Scissor Sister! The cut-and-paste band that’s tearing up the charts, one continent at a time

Scissor Sister! The cut-and-paste band that’s tearing up the charts, one continent at a time

Stephen Mooallem

The first tip that something might be askew about the Scissor Sisters is that they are not really sisters but rather a co-ed fivesome with a yin for all things synthetic; a yang for David Bowie, George Michael, and Elton John; and a strident belief that pop music begets more pop music. The New York City quintet’s debut full-length, Scissor Sisters (Universal), which has torn up the charts since its release in Europe earlier this year and has recently arrived in the U.S., swoops through the emotional arc of late-1970s balladry and revels in the rhythms of disco crash-era post-punk. “Are they not just quoting a bunch of well-trod musical influences from the past and putting it all in a blender?” one might ask. The answer would be a resounding no, because what the Scissor Sisters do is less akin to making a milkshake than to crafting a patchwork quilt: the fearless juxtapositions, the irreverent selection of fabrics, and the stitching together of seemingly disparate ideas to make something that is at once very warm in its familiarity yet ultimately very new. In fact, the Sisters’ full-throttle impulse for creating excitement might be construed as ironic were it not for their unbridled enthusiasm for pop music and all that it has come to represent–the glam, the glitz, and the outsized emotion. But what should one make of the Scissor Sisters’ wearing their influences so plainly on their sleeves? The answer is simply that they do, and they wear them well.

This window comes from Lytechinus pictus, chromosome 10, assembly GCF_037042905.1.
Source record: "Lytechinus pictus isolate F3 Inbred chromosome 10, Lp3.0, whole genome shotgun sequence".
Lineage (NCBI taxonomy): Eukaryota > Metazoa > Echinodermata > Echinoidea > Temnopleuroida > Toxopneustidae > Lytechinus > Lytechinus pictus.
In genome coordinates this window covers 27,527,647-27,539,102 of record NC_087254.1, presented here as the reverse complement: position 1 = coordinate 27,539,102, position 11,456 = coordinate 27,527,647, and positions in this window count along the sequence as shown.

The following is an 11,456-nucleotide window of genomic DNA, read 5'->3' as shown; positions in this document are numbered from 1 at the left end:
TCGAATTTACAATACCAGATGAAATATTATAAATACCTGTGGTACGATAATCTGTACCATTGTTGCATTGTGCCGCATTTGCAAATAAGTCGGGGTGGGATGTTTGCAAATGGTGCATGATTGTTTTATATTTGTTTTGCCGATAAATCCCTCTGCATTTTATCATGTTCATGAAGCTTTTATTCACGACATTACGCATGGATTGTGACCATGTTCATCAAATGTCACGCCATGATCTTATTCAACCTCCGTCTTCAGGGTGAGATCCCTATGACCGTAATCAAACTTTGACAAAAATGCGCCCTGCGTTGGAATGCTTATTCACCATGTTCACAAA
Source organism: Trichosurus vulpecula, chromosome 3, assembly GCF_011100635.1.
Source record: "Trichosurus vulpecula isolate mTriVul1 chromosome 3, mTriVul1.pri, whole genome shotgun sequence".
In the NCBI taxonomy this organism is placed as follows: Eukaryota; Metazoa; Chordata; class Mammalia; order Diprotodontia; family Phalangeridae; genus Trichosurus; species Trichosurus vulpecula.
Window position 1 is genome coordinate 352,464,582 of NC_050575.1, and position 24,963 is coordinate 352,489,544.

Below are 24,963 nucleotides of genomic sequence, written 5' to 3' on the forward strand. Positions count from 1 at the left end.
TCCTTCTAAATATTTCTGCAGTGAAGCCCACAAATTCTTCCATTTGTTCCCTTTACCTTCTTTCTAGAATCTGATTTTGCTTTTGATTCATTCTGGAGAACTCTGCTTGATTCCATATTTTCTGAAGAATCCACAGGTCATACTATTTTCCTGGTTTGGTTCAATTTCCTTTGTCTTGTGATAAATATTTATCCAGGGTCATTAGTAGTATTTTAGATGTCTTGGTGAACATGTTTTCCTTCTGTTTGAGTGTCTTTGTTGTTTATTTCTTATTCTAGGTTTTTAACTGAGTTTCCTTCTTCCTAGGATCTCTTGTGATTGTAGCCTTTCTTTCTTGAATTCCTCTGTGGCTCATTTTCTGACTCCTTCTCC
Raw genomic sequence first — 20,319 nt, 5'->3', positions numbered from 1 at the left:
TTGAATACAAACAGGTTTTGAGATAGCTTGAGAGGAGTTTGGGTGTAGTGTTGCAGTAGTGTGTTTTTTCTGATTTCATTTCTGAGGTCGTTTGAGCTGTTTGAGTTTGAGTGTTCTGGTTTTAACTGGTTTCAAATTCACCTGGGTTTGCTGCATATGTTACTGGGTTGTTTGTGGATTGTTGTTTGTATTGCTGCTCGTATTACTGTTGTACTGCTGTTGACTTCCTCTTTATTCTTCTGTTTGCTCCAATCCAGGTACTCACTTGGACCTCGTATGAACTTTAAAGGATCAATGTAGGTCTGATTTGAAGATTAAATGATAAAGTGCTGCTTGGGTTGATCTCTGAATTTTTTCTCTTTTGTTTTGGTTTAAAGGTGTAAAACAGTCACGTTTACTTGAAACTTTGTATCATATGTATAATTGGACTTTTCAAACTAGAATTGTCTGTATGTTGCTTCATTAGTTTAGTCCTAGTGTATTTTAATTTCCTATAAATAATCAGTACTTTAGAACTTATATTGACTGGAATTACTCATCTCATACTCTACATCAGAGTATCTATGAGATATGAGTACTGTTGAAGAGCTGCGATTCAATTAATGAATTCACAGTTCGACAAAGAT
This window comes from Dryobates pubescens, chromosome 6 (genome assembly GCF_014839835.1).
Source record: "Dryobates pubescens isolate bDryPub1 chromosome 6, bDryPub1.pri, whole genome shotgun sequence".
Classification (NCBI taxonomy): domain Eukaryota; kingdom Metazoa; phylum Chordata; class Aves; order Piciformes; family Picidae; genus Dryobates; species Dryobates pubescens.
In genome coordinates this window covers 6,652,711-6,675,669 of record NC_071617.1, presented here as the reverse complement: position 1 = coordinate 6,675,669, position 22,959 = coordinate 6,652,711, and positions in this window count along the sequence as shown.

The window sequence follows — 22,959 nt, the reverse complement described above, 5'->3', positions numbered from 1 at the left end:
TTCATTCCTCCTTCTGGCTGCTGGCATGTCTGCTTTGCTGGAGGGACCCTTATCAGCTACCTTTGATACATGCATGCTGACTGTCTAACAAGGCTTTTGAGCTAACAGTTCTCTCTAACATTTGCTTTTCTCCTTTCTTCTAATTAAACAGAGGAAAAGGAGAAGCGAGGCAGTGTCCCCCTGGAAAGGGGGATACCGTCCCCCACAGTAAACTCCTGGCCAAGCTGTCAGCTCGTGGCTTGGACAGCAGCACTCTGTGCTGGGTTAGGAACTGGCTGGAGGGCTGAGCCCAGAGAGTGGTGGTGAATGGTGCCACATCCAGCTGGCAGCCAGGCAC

COPYRIGHT 2004 Brant Publications, Inc.

COPYRIGHT 2004 Gale Group